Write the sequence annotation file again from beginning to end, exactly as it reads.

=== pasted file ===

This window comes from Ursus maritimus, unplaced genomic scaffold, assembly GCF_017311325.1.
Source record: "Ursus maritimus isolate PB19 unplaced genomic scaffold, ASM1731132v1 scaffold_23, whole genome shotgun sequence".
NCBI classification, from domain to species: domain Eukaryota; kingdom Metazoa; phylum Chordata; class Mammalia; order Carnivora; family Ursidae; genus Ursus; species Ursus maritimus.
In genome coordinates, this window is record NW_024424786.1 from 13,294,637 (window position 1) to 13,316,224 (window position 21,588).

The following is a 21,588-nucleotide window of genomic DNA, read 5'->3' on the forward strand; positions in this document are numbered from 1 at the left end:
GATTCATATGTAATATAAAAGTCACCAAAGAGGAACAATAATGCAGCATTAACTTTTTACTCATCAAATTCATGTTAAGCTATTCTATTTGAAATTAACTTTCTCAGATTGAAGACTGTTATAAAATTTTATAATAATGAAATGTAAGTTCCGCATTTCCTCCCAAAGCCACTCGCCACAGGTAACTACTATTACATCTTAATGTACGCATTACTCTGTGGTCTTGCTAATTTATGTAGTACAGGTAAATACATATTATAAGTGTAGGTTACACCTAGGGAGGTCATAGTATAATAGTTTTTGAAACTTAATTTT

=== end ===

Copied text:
This window comes from Ursus maritimus, unplaced genomic scaffold, assembly GCF_017311325.1.
Source record: "Ursus maritimus isolate PB19 unplaced genomic scaffold, ASM1731132v1 scaffold_23, whole genome shotgun sequence".
NCBI classification, from domain to species: domain Eukaryota; kingdom Metazoa; phylum Chordata; class Mammalia; order Carnivora; family Ursidae; genus Ursus; species Ursus maritimus.
In genome coordinates, this window is record NW_024424786.1 from 13,294,637 (window position 1) to 13,316,224 (window position 21,588).

The following is a 21,588-nucleotide window of genomic DNA, read 5'->3' on the forward strand; positions in this document are numbered from 1 at the left end:
GATTCATATGTAATATAAAAGTCACCAAAGAGGAACAATAATGCAGCATTAACTTTTTACTCATCAAATTCATGTTAAGCTATTCTATTTGAAATTAACTTTCTCAGATTGAAGACTGTTATAAAATTTTATAATAATGAAATGTAAGTTCCGCATTTCCTCCCAAAGCCACTCGCCACAGGTAACTACTATTACATCTTAATGTACGCATTACTCTGTGGTCTTGCTAATTTATGTAGTACAGGTAAATACATATTATAAGTGTAGGTTACACCTAGGGAGGTCATAGTATAATAGTTTTTGAAACTTAATTTT